during Humanitarian Crises The examples noted above, and many others, show that provision of adequate translation services during crises is ethically justified by the potential benefits provided and the possible harms avoided. It also demonstrates respect for linguistic minority populations caught up in crisis. Translation is essential to good communication and attention to the needs and values of different groups in contexts of

Journal of Humanitarian Affairs
Open Access (free)
Fernando Espada

apparent détente between Washington DC and Pyongyang is not experienced by humanitarian agencies working in North Korea. Threats of mutual obliteration have given way to a slower process of asphyxia by bureaucratic impediments, mostly related to sanctions by the UN Security Council and the US government, on top of North Korea’s restrictions. Ideally, all actors (whether aid organisations or not) responding to a crisis should share similar – or at least compatible – goals and respect each other’s mandates. However, this is something that doesn’t happen in North Korea

Journal of Humanitarian Affairs
Open Access (free)
Gender Equality and Culture in Humanitarian Action
Ricardo Fal-Dutra Santos

Introduction Despite increasing attention to gender issues in the humanitarian sector, the notion of gender equality as a humanitarian goal remains largely rejected. Some humanitarians argue that transforming gender relations goes against the humanitarian principles (see Fal-Dutra Santos, 2019 for a critique of this position). This is only part of the argument, which also emphasises the cultural nature of gender norms and the duty to respect

Journal of Humanitarian Affairs
Olivia Umurerwa Rutazibwa

humanitarian interventions. The topic was thrust upon me by events in Rwanda in 1994. As a teenage, second-generation Rwandan immigrant in Belgium, I was more personally affected than fellow classmates by the hypocrisy of the international community: the preaching of respect for human rights, followed by their omission during one hundred days of mass murder before the eyes of the world. It felt like there was more to the story than ‘good intentions versus regrettable outcomes’. Ever since, I have worried about the content and purpose of (Western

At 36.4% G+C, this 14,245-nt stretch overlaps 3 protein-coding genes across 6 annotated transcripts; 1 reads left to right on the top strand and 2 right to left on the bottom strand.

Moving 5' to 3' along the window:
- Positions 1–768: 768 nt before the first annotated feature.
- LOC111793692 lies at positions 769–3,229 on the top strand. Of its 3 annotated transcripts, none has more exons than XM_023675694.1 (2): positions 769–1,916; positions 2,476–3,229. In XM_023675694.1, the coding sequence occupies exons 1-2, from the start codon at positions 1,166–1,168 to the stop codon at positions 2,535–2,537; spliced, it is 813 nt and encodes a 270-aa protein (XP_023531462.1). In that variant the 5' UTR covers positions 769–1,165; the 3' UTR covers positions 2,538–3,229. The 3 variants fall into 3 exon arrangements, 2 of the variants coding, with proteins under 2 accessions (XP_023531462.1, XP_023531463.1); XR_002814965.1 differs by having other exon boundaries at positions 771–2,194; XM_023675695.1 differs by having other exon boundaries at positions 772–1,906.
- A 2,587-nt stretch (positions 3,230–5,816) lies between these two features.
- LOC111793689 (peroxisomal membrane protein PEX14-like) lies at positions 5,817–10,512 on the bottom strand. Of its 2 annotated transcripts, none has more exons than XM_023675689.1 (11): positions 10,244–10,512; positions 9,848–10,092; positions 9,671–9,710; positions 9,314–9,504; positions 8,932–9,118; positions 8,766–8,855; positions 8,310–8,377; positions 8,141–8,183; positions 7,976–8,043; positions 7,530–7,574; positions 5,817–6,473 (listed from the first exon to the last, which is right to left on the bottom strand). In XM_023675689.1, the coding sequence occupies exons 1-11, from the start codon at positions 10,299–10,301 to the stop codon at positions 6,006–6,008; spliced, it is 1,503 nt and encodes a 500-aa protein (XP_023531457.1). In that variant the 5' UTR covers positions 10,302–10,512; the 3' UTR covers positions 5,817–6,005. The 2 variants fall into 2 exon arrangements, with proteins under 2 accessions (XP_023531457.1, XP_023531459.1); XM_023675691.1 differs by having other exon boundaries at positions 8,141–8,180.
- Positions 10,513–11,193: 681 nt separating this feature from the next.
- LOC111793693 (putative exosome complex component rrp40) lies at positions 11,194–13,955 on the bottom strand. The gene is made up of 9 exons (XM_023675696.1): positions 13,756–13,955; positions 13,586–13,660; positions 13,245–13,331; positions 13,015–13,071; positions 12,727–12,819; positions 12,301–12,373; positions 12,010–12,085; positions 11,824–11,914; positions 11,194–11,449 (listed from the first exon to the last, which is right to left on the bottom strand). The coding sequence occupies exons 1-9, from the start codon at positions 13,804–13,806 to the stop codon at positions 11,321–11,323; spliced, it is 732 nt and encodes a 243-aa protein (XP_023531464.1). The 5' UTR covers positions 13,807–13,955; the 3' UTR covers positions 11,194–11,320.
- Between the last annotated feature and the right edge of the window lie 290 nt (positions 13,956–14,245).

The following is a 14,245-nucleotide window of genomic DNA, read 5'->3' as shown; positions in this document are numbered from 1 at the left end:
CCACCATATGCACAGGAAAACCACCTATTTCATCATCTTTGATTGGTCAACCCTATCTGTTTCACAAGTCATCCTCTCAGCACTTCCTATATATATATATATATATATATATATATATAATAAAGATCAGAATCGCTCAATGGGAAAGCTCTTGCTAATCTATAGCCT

Journal of Humanitarian Affairs
Open Access (free)
Brad Evans

ecological degradation who should be most deserving of our respect and attention. Violence Comes Easily to Humans A picture of impending dystopian realism is part of the contemporary reckoning 4 . Collapse, anarchy, violence – the surest signs the explosive potential was always there. We might make a crude point here and say that if our basic level instinct is survivalist, and this in turn has shaped the prevailing account of politics as a means to protect life from its unmediated desires, then every human has a violent impulse deeply woven into consciousness and

Journal of Humanitarian Affairs